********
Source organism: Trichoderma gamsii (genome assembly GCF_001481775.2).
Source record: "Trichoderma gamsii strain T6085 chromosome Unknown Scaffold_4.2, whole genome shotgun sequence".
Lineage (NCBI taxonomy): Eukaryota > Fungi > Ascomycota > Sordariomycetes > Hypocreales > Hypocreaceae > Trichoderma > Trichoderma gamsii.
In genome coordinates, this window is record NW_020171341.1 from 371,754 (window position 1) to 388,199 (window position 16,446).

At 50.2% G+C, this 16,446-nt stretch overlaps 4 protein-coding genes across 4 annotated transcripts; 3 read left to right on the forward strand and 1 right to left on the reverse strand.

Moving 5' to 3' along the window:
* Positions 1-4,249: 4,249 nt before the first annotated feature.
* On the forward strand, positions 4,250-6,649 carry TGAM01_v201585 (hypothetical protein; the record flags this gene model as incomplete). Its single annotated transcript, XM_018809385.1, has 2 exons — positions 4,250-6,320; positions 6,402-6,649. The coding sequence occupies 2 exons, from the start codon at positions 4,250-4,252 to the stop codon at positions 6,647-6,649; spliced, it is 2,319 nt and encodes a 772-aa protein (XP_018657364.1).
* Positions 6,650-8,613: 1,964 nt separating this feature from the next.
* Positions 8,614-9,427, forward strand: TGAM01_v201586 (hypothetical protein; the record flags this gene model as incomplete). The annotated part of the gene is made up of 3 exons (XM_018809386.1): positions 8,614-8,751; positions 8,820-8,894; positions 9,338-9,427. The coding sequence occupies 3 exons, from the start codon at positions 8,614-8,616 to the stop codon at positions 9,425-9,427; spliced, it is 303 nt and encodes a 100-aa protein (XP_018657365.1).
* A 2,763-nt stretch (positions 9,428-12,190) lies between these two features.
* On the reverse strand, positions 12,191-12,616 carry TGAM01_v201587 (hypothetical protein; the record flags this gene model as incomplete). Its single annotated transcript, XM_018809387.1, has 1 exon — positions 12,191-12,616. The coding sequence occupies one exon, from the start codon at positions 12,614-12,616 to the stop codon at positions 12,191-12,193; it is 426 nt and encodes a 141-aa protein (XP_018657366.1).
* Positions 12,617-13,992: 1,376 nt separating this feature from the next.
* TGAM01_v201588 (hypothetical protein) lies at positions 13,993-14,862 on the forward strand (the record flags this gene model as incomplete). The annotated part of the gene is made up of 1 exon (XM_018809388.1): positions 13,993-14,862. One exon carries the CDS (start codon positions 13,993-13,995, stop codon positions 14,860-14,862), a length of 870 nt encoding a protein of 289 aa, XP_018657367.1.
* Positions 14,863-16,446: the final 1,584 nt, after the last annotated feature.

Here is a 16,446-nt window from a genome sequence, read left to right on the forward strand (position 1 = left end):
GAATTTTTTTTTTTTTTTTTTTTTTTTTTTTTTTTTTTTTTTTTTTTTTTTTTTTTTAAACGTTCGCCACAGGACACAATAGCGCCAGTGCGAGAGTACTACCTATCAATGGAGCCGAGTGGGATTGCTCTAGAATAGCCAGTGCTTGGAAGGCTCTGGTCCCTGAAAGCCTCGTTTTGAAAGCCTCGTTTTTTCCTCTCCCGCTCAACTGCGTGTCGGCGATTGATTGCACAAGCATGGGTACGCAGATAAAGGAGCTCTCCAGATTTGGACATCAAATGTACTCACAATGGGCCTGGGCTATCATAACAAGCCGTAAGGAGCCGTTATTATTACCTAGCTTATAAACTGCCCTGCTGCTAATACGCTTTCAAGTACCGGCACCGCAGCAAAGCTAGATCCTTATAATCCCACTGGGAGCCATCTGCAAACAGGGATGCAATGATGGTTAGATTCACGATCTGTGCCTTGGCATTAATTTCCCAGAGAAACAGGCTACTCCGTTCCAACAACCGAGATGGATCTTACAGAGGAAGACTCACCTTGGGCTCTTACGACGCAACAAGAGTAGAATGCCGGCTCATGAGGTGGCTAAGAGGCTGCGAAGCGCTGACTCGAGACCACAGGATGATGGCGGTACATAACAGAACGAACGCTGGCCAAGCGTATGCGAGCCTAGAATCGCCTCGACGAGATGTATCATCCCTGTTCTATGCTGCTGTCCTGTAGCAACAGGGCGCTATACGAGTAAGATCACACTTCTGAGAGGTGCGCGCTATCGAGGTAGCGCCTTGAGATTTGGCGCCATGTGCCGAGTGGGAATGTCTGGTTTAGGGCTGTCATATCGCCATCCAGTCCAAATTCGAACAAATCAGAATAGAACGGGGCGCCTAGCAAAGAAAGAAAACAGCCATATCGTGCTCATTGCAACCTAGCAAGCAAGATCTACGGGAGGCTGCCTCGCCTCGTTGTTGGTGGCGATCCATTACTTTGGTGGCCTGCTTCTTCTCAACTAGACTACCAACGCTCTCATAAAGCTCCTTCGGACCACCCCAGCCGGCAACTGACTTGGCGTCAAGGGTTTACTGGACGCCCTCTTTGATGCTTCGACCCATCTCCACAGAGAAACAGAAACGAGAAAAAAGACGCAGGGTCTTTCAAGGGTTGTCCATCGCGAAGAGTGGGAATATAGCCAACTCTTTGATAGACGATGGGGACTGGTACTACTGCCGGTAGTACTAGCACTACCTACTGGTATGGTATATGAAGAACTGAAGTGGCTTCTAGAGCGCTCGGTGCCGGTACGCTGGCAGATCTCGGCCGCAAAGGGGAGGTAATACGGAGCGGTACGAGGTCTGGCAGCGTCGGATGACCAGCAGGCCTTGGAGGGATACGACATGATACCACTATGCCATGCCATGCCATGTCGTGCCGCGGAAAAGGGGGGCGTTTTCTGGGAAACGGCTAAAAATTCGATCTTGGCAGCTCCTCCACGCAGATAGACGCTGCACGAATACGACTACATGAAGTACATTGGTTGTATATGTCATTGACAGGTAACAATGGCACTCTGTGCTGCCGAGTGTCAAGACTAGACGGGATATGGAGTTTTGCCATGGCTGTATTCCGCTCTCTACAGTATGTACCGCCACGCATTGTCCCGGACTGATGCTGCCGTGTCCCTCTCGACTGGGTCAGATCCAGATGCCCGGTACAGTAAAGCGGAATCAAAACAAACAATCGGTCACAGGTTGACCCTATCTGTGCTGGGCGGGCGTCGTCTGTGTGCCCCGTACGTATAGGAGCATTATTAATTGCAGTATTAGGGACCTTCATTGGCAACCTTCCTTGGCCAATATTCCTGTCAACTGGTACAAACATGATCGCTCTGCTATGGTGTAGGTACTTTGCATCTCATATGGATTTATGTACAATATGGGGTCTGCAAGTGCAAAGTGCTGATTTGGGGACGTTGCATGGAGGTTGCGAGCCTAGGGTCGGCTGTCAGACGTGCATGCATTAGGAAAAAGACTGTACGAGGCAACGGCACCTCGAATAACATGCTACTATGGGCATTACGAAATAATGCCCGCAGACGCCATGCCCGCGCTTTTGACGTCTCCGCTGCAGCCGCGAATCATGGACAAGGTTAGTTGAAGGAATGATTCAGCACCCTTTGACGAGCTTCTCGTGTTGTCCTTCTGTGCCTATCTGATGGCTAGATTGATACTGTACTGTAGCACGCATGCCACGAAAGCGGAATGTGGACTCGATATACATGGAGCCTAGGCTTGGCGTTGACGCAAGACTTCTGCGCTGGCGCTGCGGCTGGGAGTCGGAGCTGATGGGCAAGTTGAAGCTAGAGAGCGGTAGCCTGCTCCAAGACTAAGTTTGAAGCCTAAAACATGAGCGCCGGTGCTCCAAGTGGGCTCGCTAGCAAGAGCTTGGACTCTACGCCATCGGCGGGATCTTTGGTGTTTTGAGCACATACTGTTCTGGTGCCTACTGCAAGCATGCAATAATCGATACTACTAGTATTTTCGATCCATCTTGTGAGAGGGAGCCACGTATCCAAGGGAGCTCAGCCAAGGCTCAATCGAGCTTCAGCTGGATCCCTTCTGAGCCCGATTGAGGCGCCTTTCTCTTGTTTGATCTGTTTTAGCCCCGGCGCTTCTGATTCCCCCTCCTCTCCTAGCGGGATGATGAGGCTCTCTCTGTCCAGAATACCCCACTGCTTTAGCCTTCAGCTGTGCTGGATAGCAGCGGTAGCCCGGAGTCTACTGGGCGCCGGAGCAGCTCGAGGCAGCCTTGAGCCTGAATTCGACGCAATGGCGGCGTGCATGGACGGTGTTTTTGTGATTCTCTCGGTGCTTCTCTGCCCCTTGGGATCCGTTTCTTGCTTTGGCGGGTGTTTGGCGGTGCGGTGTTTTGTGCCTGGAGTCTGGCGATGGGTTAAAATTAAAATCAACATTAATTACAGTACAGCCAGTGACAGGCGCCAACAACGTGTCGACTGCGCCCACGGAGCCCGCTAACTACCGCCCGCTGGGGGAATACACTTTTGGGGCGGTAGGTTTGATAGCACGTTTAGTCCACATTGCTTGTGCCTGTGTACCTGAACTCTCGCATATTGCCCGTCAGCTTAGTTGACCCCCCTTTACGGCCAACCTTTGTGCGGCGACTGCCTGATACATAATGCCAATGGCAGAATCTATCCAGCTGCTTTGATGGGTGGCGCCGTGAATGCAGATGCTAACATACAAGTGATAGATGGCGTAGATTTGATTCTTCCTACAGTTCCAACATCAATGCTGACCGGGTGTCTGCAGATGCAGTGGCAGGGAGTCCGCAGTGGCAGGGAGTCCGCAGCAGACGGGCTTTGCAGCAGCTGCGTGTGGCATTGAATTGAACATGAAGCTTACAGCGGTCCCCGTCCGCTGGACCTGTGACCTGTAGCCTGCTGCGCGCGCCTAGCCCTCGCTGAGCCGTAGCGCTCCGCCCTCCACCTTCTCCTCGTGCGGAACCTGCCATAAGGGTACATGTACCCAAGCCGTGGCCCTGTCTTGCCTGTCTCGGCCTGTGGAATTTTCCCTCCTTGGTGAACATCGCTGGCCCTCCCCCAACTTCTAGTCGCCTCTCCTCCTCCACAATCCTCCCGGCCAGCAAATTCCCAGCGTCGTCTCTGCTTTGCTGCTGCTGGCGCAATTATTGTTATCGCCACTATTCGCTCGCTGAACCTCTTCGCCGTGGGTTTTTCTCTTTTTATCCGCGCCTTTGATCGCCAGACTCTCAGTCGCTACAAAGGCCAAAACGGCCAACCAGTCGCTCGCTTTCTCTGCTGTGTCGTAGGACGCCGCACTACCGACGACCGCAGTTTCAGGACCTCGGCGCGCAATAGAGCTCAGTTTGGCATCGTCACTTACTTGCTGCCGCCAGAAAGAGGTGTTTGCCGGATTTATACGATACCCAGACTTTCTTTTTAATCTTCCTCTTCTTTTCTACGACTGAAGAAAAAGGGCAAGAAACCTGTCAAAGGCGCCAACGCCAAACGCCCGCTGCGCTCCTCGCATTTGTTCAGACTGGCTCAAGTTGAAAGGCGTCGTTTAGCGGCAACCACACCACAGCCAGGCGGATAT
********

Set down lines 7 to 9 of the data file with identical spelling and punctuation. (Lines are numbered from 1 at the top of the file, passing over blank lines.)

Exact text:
* Positions 1-4,249: 4,249 nt before the first annotated feature.
* On the forward strand, positions 4,250-6,649 carry TGAM01_v201585 (hypothetical protein; the record flags this gene model as incomplete). Its single annotated transcript, XM_018809385.1, has 2 exons — positions 4,250-6,320; positions 6,402-6,649. The coding sequence occupies 2 exons, from the start codon at positions 4,250-4,252 to the stop codon at positions 6,647-6,649; spliced, it is 2,319 nt and encodes a 772-aa protein (XP_018657364.1).
* Positions 6,650-8,613: 1,964 nt separating this feature from the next.